Higher Regional Court of Dresden
The Dresden Higher Regional Court is the highest court in Saxony's ordinary jurisdiction . It was re-established by the Free State of Saxony on January 1, 1993 and was initially located in the courthouse on Sachsenplatz ; since 2001 it has been located in the Saxon State House in Dresden's historic old town .
Seat and District of the Court
The Dresden Higher Regional Court goes back to the Royal Higher Appeal Court established in 1835 . In 1879 this was repealed in the execution of the court constitution law of the empire and at the same time the higher regional court of Dresden was established. At that time, the regional courts of Dresden (with 14 districts), Leipzig (with 15 districts), Bautzen (with 18 districts), Zwickau (with 16 districts), Chemnitz (with 16 districts), Freiberg (with 14 districts) and Plauen (with 12 district court districts).
In 1952 the higher regional courts in the area of the GDR were abolished and the jurisdiction was reorganized through the establishment of district and district courts . After reunification, the Dresden Higher Regional Court was re-established in 1993. Until the building was destroyed in 1945, the Higher Regional Court was housed together with the civil chambers of the Regional Court in the courthouse on Pillnitzer Strasse, which was built between 1876 and 1878 .
Courthouse - House of Estates
The Ständehaus was built between 1901 and 1906 by the architect Paul Wallot , who also designed the Reichstag building, on the site of the Brühl Palace . From 1907 to 1934 it was the seat of the Saxon state parliament. In 1945 it burned out after a bombing raid , and in 1946 a simplified reconstruction took place. Between 1996 and 2001 the building was extensively renovated. Until 1999 the Museum für Tierkunde Dresden , the Museum für Mineralogie und Geologie Dresden , the Deutsche Fotothek and the seat of the State Office for the Preservation of Monuments were housed in it. The OLG Dresden has been housed in the Ständehaus since 2001. The President of the Higher Regional Court acts as host in this building, in which, in addition to the OLG, the State Office for the Preservation of Monuments of Saxony has its seat and the Saxon State Parliament maintains rooms.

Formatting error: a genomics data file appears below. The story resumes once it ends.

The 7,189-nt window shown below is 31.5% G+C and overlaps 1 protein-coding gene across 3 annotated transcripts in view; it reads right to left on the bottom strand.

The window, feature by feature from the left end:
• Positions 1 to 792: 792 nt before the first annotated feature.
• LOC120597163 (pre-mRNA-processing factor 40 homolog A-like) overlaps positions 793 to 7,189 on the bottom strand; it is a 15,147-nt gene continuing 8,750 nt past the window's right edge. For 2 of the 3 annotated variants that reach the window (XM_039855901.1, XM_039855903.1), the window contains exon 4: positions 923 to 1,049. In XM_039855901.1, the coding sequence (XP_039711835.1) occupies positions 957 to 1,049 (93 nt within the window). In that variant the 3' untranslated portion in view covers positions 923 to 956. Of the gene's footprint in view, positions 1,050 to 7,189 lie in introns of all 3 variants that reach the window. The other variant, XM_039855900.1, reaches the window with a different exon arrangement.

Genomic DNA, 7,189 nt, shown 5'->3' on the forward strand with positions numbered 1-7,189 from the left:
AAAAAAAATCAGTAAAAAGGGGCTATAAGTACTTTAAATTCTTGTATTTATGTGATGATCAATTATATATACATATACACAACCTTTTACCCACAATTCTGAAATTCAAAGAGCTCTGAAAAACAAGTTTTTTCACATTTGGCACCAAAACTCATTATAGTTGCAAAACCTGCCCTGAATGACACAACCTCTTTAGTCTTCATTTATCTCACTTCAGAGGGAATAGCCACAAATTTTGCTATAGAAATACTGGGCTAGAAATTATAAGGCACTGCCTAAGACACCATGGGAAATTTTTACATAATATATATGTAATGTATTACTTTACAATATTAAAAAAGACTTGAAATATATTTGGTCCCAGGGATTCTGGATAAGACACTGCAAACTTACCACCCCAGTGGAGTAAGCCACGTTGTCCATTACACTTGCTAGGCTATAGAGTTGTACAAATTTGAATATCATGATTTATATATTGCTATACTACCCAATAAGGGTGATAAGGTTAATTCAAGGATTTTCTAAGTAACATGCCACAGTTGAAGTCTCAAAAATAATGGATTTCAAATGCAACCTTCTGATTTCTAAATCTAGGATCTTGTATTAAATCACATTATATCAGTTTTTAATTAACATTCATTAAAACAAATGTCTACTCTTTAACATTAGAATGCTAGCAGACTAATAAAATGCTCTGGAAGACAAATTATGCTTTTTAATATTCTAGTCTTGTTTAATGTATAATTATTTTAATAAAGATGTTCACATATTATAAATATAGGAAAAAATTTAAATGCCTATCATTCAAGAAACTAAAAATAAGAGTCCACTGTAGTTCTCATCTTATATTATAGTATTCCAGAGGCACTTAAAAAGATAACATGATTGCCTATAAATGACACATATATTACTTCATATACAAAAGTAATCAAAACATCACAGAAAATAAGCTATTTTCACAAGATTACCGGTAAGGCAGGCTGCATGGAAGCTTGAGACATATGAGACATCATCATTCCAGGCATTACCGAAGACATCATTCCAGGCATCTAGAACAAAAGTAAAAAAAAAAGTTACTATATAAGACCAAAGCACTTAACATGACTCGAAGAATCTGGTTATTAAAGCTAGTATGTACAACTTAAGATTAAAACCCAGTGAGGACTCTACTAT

Superordinate and subordinate courts
The Federal Court of Justice is the only superordinate court of the Dresden Higher Regional Court. The 5th Criminal Senate of the Federal Court of Justice with its seat in Leipzig is responsible for revisions in criminal law from the district of the OLG Dresden . Subordinate are the five Saxon regional courts of Chemnitz , Dresden , Görlitz , Leipzig and Zwickau with their respective subordinate local courts .
- Anton von Weber (1879–1888)
- Heinrich Bethmann Klemm (1888–1890)
- Friedrich Alfred Degner (1890-1893)
- Karl Edmund Werner (1893–1898)
- August Julius Loßnitzer (1898–1908)
- Karl Heinrich Börner (1908–1913)
- Georg Albert Geßler (1913–1920)
- Karl Georg Paul Grützmann (1920–1922)
- Karl Emil Mannsfeld (1922–1929 / 31)
- Alfred Hüttner (1931–1939)
- Rudolf Beyer (1939–1945)
- Wilhelm Weiland (1945–1948)
- Carl Günther Ruland (1948–1950)
- Fritz Pogorschelsky (1950–1952)
- Günter Hirsch (1993–1995)
- Klaus Budewig (1995-2006)
- Ulrich Hagenloch (2006-2017)
- Gilbert Häfner (since 2017)
- Adolf Lobe : Origin and development of the highest Saxon courts: a contribution to the history of the Saxon administration of justice . Leipzig 1905 ( digital collections of the Berlin State Library )
- Federal Bar Association, www.brak.de: Large membership statistics as of January 1, 2018. (PDF; 37.3 kB) Accessed September 5, 2018 .
- Sächsisches Staatsarchiv: Oberlandesgericht Dresden (1607–1952), section detailed introduction . Accessed on December 20, 2015.
- On Hammerweg. Freistaat shows new courtroom for trial against "Gruppe Freital". DNN February 8, 2017.
- Calendar for the Saxon state official for the year 1932 . Dresden 1932, p. 186.
- Lothar Gruchmann: Justice in the Third Reich 1933–1940: Adaptation and Submission in the Gürtner Era , Volume 28 of Sources and Representations for Contemporary History, 3rd Edition, 2002, ISBN 9783486595475 , p. 1212 ( limited preview in Google book search) .